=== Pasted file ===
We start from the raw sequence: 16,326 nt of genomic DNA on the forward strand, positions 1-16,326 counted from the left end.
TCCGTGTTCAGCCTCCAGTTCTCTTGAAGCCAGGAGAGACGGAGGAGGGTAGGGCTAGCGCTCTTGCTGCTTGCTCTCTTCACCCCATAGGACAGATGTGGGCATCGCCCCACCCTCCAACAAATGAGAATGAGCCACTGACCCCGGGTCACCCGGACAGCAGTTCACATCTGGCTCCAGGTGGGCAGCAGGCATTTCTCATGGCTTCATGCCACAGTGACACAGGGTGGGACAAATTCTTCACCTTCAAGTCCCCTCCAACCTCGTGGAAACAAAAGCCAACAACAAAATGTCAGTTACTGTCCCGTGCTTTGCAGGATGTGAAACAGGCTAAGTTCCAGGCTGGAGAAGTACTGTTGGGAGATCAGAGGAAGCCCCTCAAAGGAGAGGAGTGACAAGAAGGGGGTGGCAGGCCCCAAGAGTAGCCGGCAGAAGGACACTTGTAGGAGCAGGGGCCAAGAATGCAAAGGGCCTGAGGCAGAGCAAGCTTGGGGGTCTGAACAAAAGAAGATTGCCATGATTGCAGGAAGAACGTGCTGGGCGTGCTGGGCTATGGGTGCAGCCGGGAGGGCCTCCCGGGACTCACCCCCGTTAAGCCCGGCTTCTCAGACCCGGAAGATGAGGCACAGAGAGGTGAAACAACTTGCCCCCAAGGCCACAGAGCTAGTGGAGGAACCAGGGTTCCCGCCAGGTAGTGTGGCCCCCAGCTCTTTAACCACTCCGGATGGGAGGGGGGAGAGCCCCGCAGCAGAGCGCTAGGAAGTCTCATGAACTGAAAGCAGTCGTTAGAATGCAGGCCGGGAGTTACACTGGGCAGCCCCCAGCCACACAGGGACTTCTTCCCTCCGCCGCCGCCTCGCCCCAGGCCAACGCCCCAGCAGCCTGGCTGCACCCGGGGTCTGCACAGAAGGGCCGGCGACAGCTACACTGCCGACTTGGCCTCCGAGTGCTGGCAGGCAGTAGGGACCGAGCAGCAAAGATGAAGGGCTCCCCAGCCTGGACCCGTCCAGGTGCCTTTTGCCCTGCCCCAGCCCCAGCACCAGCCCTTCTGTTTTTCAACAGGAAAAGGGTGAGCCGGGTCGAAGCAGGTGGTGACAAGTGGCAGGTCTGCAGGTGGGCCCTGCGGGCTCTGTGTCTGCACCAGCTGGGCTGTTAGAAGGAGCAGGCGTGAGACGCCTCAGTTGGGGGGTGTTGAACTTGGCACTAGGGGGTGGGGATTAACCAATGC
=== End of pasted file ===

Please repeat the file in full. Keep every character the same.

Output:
We start from the raw sequence: 16,326 nt of genomic DNA on the forward strand, positions 1-16,326 counted from the left end.
TCCGTGTTCAGCCTCCAGTTCTCTTGAAGCCAGGAGAGACGGAGGAGGGTAGGGCTAGCGCTCTTGCTGCTTGCTCTCTTCACCCCATAGGACAGATGTGGGCATCGCCCCACCCTCCAACAAATGAGAATGAGCCACTGACCCCGGGTCACCCGGACAGCAGTTCACATCTGGCTCCAGGTGGGCAGCAGGCATTTCTCATGGCTTCATGCCACAGTGACACAGGGTGGGACAAATTCTTCACCTTCAAGTCCCCTCCAACCTCGTGGAAACAAAAGCCAACAACAAAATGTCAGTTACTGTCCCGTGCTTTGCAGGATGTGAAACAGGCTAAGTTCCAGGCTGGAGAAGTACTGTTGGGAGATCAGAGGAAGCCCCTCAAAGGAGAGGAGTGACAAGAAGGGGGTGGCAGGCCCCAAGAGTAGCCGGCAGAAGGACACTTGTAGGAGCAGGGGCCAAGAATGCAAAGGGCCTGAGGCAGAGCAAGCTTGGGGGTCTGAACAAAAGAAGATTGCCATGATTGCAGGAAGAACGTGCTGGGCGTGCTGGGCTATGGGTGCAGCCGGGAGGGCCTCCCGGGACTCACCCCCGTTAAGCCCGGCTTCTCAGACCCGGAAGATGAGGCACAGAGAGGTGAAACAACTTGCCCCCAAGGCCACAGAGCTAGTGGAGGAACCAGGGTTCCCGCCAGGTAGTGTGGCCCCCAGCTCTTTAACCACTCCGGATGGGAGGGGGGAGAGCCCCGCAGCAGAGCGCTAGGAAGTCTCATGAACTGAAAGCAGTCGTTAGAATGCAGGCCGGGAGTTACACTGGGCAGCCCCCAGCCACACAGGGACTTCTTCCCTCCGCCGCCGCCTCGCCCCAGGCCAACGCCCCAGCAGCCTGGCTGCACCCGGGGTCTGCACAGAAGGGCCGGCGACAGCTACACTGCCGACTTGGCCTCCGAGTGCTGGCAGGCAGTAGGGACCGAGCAGCAAAGATGAAGGGCTCCCCAGCCTGGACCCGTCCAGGTGCCTTTTGCCCTGCCCCAGCCCCAGCACCAGCCCTTCTGTTTTTCAACAGGAAAAGGGTGAGCCGGGTCGAAGCAGGTGGTGACAAGTGGCAGGTCTGCAGGTGGGCCCTGCGGGCTCTGTGTCTGCACCAGCTGGGCTGTTAGAAGGAGCAGGCGTGAGACGCCTCAGTTGGGGGGTGTTGAACTTGGCACTAGGGGGTGGGGATTAACCAATGC